This study presents the spatial variability and dynamics of soil organic carbon (SOC), soil organic matter (SOM) and soil pH contents at the Wonji Shoa Sugar Estate (WSSE), Ethiopia. Soil samples were collected immediately after the sugarcane was harvested and then analysed for SOC, SOM and pH content using standard procedures. The analysis results showed that the pH value varied between 6.7–8.4 (neutral to moderately alkaline) and 7.3–8.5 (neutral to strongly alkaline) for the top and bottom soil profiles, respectively. The SOM content is in the range of 1.1–6.7% and 0.74–3.3% for the upper and lower soil layers, respectively. Nearly 45% of the samples demonstrated a SOM content below the desirable threshold (<2.1%) in the bottom layer and, hence, inadequate. Moreover, most of the topsoil layer (95%) has an SOM content exceeding the desirable limit and hence is categorized within the normal range. Interestingly, the SOC content showed a spatial variability in both the surface and sub-surface soil layers. A lower SOC and SOM content was found for the sub-soil in the south and southwestern part of the plantation. A further decline in the SOC and SOM content may face the estate if the current waterlogging condition continues in the future for a long period. Overall, the study result emphasizes the need to minimize the pre-harvest burning of sugarcane and action is needed to change the irrigation method to green harvesting to facilitate the SOC retention in the soil and minimize the greenhouse emission effect on the environment, hence improving soil quality in the long-term.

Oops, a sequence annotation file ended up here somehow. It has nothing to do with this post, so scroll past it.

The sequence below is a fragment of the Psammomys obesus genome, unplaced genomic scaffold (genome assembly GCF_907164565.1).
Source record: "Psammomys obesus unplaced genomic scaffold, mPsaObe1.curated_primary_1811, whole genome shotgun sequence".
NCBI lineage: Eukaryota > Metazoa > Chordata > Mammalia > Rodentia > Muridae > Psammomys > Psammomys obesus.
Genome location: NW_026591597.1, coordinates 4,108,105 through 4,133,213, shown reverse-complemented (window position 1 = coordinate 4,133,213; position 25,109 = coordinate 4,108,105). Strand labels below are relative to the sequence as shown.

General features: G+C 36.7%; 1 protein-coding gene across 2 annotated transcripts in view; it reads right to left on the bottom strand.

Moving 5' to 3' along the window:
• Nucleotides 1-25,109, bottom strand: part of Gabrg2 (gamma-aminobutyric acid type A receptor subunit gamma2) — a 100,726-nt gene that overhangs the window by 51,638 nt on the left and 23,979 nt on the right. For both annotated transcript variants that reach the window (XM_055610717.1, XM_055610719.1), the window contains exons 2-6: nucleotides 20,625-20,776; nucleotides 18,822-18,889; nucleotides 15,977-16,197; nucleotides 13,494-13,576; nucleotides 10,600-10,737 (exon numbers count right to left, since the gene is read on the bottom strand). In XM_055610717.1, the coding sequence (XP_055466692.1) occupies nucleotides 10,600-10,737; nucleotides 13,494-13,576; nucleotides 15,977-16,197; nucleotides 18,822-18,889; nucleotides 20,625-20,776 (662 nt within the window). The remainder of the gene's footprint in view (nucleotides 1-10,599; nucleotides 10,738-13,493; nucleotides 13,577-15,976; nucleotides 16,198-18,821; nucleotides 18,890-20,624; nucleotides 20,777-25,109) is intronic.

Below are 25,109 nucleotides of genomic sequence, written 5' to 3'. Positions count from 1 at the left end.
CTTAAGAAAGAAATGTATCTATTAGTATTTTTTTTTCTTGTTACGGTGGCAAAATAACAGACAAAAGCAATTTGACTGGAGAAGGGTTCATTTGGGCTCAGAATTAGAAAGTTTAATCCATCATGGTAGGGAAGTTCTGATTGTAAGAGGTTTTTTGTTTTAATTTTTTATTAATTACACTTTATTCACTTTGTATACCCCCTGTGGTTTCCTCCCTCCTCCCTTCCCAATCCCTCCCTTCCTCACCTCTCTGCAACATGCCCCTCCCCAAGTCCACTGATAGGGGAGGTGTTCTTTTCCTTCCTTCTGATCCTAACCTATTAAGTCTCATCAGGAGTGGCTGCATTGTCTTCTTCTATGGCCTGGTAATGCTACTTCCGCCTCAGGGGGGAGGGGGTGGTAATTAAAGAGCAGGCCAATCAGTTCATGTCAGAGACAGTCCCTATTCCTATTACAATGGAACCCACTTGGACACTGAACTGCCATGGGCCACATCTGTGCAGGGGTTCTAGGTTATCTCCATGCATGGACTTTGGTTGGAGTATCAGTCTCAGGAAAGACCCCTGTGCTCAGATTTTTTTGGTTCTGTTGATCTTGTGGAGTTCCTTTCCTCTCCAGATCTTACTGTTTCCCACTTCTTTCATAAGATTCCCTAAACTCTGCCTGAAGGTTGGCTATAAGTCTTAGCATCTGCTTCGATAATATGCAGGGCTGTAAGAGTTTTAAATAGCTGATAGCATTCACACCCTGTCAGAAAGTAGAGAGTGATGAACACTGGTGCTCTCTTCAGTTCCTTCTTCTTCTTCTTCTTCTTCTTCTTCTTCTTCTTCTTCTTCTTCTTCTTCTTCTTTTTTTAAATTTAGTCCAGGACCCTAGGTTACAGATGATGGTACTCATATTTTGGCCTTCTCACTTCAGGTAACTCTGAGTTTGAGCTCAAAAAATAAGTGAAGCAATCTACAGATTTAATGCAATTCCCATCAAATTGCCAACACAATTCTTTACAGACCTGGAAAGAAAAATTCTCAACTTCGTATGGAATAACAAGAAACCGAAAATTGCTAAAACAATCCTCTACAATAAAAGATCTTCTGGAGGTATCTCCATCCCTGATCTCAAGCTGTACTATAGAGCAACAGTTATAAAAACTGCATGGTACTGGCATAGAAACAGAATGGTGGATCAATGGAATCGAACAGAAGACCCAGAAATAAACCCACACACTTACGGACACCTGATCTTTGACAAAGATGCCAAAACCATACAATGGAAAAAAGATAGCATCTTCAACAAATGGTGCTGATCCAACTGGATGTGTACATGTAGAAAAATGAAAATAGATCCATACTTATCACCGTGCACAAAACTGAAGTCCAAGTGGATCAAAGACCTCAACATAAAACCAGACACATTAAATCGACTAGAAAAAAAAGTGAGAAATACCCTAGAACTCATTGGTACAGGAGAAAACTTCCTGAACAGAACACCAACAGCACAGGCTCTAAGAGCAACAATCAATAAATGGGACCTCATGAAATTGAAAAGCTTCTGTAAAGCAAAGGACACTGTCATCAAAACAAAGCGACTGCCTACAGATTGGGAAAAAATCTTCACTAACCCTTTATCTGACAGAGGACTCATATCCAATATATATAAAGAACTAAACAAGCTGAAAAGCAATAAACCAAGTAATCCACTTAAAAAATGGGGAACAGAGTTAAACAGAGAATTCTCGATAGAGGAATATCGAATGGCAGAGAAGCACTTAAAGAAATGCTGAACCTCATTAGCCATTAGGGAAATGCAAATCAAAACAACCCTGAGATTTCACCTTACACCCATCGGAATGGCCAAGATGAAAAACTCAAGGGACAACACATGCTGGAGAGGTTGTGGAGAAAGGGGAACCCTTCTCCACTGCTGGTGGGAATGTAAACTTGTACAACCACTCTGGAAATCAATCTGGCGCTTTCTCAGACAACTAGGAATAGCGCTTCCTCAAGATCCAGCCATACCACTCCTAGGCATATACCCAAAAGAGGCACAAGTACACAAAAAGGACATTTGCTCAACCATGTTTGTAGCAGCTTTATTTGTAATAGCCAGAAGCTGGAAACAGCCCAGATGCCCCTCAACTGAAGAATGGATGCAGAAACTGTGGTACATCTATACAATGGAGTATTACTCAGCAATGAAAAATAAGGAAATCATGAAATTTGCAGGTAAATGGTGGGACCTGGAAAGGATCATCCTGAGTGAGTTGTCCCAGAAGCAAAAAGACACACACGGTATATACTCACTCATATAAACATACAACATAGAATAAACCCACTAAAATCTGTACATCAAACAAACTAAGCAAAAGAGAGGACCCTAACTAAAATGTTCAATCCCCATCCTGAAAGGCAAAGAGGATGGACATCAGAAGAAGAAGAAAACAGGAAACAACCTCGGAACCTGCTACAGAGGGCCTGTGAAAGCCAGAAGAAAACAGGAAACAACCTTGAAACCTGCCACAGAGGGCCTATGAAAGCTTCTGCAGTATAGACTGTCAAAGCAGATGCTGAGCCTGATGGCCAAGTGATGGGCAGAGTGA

Open access

Marek P. Ogryzek, Krzysztof Rząsa and Mateusz Ciski

Abstract

Rural development policy of Agricultural Property Stock (APS) of the State Treasury in Poland is run by the National Support Centre for Agriculture (until 31.08.2017 Agricultural Property Agency). In the article, on the example of the Braniewo municipality, the size and spatial distribution of land transferred from the Agricultural Property Stock (APS) of the State Treasury to the municipality was analysed. One of the most important goals associated with this was activities related to social aspects, often part of the revitalization and renewal of the rural areas. After Poland's accession to the European Union, it was possible to obtain subsidies that allowed the rural population to apply for financing projects, such as: road construction, creating school playgrounds or socio-cultural facilities. Authors also analysed examples of good practices in this area in the municipality of Braniewo, as a recommendation for other municipalities. Attempts have also been made to indicate the role of the National Support Centre for Agriculture in the transformation of the Polish countryside, with particular emphasis on the areas of former State Agricultural Farms.